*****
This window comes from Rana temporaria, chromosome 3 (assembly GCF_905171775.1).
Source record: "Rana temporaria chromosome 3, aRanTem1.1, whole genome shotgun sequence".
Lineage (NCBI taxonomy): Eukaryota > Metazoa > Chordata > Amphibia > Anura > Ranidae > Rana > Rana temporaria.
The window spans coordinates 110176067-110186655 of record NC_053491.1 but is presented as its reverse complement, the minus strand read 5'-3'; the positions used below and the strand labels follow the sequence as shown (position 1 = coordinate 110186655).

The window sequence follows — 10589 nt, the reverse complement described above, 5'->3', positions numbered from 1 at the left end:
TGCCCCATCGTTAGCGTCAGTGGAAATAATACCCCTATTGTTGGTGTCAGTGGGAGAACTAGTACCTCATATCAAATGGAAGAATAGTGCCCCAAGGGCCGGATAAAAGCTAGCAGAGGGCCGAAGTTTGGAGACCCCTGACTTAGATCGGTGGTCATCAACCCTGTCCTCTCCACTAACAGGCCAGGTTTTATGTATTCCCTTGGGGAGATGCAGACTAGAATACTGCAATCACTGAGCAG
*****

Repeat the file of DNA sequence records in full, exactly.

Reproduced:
This window comes from Rana temporaria, chromosome 3 (assembly GCF_905171775.1).
Source record: "Rana temporaria chromosome 3, aRanTem1.1, whole genome shotgun sequence".
Lineage (NCBI taxonomy): Eukaryota > Metazoa > Chordata > Amphibia > Anura > Ranidae > Rana > Rana temporaria.
The window spans coordinates 110176067-110186655 of record NC_053491.1 but is presented as its reverse complement, the minus strand read 5'-3'; the positions used below and the strand labels follow the sequence as shown (position 1 = coordinate 110186655).

The window sequence follows — 10589 nt, the reverse complement described above, 5'->3', positions numbered from 1 at the left end:
TGCCCCATCGTTAGCGTCAGTGGAAATAATACCCCTATTGTTGGTGTCAGTGGGAGAACTAGTACCTCATATCAAATGGAAGAATAGTGCCCCAAGGGCCGGATAAAAGCTAGCAGAGGGCCGAAGTTTGGAGACCCCTGACTTAGATCGGTGGTCATCAACCCTGTCCTCTCCACTAACAGGCCAGGTTTTATGTATTCCCTTGGGGAGATGCAGACTAGAATACTGCAATCACTGAGCAG